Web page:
Areas like the humanities and social sciences are not well served by bibliometrics, so require alternative measures. There are many other areas, like health sciences, that are also interested in non-scholarly impact.
Type of impact
- Public policy
How can I identify non-scholarly impact?
The most appropriate places to look will depend on the type of research being undertaken, in what form the research is being disseminated and what type of impact you are looking to measure.
The aim is to identify examples of where your research has been mentioned, discussed or applied, in non-scholarly material. Possible sources include:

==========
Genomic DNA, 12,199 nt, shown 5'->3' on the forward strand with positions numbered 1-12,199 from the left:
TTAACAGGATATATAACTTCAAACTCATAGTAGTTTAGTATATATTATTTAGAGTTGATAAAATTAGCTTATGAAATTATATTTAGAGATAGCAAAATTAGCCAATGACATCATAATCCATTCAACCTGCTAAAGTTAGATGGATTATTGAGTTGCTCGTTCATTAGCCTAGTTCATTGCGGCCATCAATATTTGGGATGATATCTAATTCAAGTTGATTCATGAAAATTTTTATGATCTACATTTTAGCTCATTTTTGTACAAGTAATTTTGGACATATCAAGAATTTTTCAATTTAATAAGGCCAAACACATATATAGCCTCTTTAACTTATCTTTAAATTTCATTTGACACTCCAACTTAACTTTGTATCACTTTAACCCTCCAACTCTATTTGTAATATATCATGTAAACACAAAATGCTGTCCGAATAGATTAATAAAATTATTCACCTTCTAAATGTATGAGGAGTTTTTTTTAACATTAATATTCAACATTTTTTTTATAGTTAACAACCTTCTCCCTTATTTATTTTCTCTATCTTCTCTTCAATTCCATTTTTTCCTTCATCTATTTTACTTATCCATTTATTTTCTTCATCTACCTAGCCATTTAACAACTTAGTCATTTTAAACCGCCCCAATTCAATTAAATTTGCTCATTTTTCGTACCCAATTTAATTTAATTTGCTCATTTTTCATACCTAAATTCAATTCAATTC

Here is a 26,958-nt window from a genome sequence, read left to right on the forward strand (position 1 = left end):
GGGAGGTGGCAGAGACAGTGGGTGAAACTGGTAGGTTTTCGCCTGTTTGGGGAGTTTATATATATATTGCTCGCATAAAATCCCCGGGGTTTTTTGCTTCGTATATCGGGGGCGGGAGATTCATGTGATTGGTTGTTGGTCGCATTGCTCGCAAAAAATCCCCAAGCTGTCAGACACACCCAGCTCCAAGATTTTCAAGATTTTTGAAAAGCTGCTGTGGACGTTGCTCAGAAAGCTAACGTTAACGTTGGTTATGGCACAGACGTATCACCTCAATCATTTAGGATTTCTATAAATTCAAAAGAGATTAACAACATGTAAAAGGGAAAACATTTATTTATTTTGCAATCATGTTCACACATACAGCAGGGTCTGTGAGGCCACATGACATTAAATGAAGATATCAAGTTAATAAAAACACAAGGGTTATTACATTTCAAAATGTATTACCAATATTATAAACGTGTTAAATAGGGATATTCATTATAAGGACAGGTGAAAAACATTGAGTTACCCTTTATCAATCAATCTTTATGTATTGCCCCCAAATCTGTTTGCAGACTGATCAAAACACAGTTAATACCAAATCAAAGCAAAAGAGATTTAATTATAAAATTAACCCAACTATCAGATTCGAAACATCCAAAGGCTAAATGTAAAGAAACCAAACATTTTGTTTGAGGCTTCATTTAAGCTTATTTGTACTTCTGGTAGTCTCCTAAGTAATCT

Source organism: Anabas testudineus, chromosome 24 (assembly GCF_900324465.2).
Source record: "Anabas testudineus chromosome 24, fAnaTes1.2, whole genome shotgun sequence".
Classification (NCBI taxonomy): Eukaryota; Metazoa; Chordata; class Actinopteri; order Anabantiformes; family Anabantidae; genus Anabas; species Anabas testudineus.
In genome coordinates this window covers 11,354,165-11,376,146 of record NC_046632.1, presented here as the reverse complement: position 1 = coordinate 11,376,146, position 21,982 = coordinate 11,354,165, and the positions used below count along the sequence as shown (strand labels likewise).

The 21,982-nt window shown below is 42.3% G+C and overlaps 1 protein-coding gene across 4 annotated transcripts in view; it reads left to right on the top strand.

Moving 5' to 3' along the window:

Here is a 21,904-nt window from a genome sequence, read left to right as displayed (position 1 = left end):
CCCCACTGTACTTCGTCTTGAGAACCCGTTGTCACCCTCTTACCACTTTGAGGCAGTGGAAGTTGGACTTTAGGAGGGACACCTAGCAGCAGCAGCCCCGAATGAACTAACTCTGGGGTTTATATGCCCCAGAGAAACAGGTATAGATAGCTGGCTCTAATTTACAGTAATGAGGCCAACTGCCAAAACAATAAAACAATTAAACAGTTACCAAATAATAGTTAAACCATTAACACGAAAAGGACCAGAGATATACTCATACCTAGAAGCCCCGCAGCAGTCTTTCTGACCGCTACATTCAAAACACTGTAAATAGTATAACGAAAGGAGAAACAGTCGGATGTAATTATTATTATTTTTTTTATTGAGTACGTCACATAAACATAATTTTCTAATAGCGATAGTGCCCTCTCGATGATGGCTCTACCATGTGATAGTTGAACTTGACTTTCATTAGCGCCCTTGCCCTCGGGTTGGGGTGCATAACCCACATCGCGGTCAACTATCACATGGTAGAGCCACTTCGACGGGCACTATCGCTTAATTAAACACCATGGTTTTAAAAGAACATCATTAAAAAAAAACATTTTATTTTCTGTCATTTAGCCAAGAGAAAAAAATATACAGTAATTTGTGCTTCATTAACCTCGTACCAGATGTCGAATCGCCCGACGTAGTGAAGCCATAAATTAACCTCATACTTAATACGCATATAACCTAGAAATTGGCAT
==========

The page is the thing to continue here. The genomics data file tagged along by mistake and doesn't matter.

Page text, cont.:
- Government publications, policy documents and government websites
- Media databases like Factiva or TVNews or websites like The Conversation
- Patent databases and issued patents
- TGA approved drugs and treatment guidelines
These measures tend to be more qualitative and subjective; they require more time to collect and collate and can often be difficult to quantify.